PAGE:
“Yearnings Versus Earnings”

There’s a bumper sticker that reads, “I’m starving on the salary I once dreamed of”.

Funny how that can happen – I see it all the time. People yearning for more, eventually earning more, and then being no better off than they were before financially, because they continue to spend every penny. In fact, their stress only grows, because now they have more stuff to worry about and maintain.

The stuff we buy will always eventually wear-off, or wear-out, and we are stuck with the payments and maintenance to fund those things we once dreamed of acquiring.

Clearly, there are those with so much money they can pay others to take care of their stuff for them, but even they find money doesn’t buy lasting fulfillment.

For others, they make good incomes, but they stretch it so far that their possessions eventually possess them, rather than the other way around.

As one pastor said, “when our yearnings exceed our earnings, we will always be broke”.

Thankfully, there is hope and rescue from this tail spin behavior, but unfortunately it’s rarely popular, adopted, or appreciated because it requires self discipline and restraint.

Book after book, and seminar after seminar have repeated a simple truth – in order to achieve financial freedom for most people, the first step is learning to live beneath our means.

This is not popular because we like immediate, rather than delayed gratification. We want it now for “tomorrow we die,” as the saying goes. The problem is when we can’t pay for tomorrow because of what we spent today.

Tomorrow will come and we don’t know what it will bring. Therefore, we must learn balance in our financial behavior. I always recommend for people who genuinely want to know, and are willing to work hard to get their finances in order the habit of 10 percent. This is a behavior I work hard to instill in my kids as well, and I see how hard it is for them to actually do, much less adults; but the 10 percent habit is simply beginning to save at least 10 percent of what we make, giving 10 percent away to charity, and living on the rest within a budget.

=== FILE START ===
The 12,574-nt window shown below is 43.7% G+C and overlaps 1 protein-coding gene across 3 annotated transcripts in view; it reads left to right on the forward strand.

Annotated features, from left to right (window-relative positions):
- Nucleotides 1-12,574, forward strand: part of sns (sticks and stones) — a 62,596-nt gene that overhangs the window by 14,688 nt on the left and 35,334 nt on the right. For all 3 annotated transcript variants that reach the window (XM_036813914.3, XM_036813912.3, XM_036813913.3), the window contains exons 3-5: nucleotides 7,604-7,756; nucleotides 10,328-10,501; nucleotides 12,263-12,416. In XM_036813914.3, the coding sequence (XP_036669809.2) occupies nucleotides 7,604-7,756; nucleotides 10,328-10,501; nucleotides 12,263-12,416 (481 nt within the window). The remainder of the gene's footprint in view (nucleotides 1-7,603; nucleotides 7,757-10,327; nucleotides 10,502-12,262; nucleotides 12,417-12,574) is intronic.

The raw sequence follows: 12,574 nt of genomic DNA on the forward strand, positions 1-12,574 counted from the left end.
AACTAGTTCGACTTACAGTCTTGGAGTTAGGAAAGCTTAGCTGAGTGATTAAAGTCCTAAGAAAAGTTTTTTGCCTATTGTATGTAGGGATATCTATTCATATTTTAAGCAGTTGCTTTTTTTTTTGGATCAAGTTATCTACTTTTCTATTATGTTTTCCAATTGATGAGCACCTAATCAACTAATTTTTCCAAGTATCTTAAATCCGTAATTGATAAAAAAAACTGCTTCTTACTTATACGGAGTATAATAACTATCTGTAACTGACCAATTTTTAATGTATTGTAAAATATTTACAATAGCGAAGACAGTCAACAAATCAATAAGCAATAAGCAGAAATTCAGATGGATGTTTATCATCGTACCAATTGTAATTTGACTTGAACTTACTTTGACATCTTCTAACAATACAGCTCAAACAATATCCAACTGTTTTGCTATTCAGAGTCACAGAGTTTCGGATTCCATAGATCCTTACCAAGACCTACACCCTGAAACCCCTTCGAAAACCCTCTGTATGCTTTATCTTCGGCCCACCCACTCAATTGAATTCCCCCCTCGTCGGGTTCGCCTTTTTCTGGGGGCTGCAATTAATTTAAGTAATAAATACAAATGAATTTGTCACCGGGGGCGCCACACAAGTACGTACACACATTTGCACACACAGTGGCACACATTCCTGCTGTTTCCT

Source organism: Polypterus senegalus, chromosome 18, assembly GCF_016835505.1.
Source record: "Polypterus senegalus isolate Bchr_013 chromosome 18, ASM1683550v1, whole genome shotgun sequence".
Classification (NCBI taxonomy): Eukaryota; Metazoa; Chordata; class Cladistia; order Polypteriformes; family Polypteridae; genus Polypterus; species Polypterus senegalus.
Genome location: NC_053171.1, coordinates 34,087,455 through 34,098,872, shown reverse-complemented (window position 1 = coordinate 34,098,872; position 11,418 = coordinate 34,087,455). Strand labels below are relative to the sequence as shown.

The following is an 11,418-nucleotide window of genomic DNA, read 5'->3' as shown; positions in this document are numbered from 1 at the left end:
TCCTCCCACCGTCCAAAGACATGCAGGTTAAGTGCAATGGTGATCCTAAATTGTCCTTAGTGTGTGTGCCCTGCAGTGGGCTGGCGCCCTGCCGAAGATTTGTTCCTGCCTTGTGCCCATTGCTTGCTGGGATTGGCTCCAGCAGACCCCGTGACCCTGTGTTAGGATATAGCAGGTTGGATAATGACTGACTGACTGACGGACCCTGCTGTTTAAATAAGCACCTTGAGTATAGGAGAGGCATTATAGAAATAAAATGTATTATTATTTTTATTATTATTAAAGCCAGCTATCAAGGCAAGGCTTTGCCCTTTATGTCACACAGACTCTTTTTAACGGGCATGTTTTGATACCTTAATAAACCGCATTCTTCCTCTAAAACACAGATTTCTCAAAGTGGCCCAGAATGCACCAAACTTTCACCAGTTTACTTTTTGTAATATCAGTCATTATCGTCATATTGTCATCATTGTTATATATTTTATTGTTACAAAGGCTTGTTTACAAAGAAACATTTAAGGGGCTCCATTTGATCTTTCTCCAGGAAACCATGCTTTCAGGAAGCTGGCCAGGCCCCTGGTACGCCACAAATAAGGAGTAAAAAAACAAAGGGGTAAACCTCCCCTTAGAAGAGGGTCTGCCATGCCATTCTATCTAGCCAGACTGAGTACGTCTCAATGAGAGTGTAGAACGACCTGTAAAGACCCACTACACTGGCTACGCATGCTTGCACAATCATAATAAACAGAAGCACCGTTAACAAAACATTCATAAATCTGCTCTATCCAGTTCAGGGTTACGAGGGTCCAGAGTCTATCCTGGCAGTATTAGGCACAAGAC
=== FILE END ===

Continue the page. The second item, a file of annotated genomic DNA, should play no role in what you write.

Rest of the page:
Why do this? Giving helps keep us from a hoarding mentality, and generosity has been proven to help reduce stress and elevate our levels of joy.

We need savings because we never know when those rainy days and emergencies will come – but they do will come. So, a savings plan is wise.

Then, living on the rest within a sound budget is restorative. This means if we don’t have the money to take that third vacation, buy that new boat, car, and/or second home – then don’t. It keeps us from exceeding our earnings.

This is where others might be thinking, I wish I could afford just one vacation! This is also where our principal comes full circle. For those who begin to make the money they once dreamed never learn these simple money disciplines, they soon discover they are still broke.

So, it’s valuable to begin learning and practicing these principals now – and the power of good financial stewardship can begin contributing to a healthy and less stress fueled life.

A person can make a million dollars and spend every penny – leaving them stretched financially and stressed emotionally – for income doesn’t make a person rich. Another can make a modest income, save, budget, and live within their means and achieve a level of wealth the person making a million never could. This is because they learned to control their money, rather than having their money control them.

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